Ignoring The Signs: No Liability Signs And What They May Or May Not Mean
Everywhere you go there are signs. There are signs while you drive, there are billboards that advertise, and there are signs in stores. Some signs that you will see in stores, parking garages, and other businesses are signs that denounce any liability for accidents or issues that may occur while on the property. Here are some things that you need to know about these no liability signs and their impact on any trouble that you may have with the business.
A sign doesn't mean it is legal
In stores you may see signs that say that the store is not liable for any stolen items, accidents that happen on the property, or other types of personal injury. If an incident does occur, the store management may swiftly point out that they had a sign warning you that they are not responsible. It is important for you to know that signs do not determine the law for personal injuries. Instead of believing the management when they say that you do not have a case against them, speak with a personal injury lawyer, like those at Walz Law Office.
Duty of care applies to companies
Companies and businesses, especially those who interact with the general public have a duty of care towards customers and their belongings. Duty of care means that there is an expectation for the business to reasonably act with items that are left directly in their care. If you are paying for services, such as car parking services or if you are leaving your items in the care of a particular store, they have reasonable duty of care with your items. If an employee is to damage your car, or if a jewelry item was stolen that was left in the care of your jeweler, they have a duty to compensate you for your loss. Signage that states otherwise doesn't give cause for them to not fulfill the law's standard of care.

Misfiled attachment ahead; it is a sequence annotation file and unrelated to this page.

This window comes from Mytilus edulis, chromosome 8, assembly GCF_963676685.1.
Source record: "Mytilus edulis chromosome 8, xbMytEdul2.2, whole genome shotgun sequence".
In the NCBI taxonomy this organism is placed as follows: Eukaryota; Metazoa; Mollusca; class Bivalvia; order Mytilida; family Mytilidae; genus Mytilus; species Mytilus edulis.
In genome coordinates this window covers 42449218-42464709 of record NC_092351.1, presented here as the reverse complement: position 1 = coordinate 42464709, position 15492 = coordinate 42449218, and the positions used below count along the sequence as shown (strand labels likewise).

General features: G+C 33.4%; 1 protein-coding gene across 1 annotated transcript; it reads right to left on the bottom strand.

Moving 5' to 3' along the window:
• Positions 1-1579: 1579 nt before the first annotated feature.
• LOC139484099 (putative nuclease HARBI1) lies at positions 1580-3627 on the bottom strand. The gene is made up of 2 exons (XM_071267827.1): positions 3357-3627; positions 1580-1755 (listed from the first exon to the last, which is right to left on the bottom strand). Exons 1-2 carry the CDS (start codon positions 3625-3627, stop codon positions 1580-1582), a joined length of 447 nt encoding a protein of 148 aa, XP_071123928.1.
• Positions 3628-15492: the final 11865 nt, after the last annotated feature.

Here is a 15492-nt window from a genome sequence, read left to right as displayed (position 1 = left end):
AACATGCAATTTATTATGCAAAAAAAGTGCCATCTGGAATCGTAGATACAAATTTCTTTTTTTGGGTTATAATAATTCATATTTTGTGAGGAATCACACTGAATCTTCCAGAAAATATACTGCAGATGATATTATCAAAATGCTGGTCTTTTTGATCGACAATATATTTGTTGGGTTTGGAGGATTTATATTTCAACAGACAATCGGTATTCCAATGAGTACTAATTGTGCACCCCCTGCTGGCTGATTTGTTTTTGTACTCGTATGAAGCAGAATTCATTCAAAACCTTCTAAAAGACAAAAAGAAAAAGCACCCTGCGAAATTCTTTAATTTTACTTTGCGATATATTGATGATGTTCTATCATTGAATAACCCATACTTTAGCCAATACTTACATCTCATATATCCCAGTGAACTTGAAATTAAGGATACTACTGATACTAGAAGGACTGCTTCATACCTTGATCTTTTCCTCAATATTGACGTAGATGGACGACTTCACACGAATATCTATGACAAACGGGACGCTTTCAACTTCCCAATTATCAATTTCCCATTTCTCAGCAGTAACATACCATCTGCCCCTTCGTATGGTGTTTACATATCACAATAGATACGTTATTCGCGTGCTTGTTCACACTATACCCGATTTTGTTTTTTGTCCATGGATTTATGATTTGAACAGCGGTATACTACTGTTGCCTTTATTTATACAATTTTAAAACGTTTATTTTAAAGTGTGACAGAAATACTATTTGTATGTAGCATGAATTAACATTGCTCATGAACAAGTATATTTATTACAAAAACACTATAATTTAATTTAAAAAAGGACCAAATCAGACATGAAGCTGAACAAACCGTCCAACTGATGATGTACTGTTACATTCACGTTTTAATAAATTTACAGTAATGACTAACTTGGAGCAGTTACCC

The signs may have some jury bearing
While the signs of a business do not absolve it of liability automatically, it is possible that a jury could take some consideration into the signs being posted. For instance, many professionally run parking lots warn customers not to leave valuables out or that the lot is not responsible for crimes that happen on their property. If another customer who comes into the lot steals your property, and it was left in plain view, a jury could find the company not responsible or somewhat less responsible. The best way to insure a favorable outcome is to have your personal injury attorney gather all of the facts and present a case laying out why the business is culpable.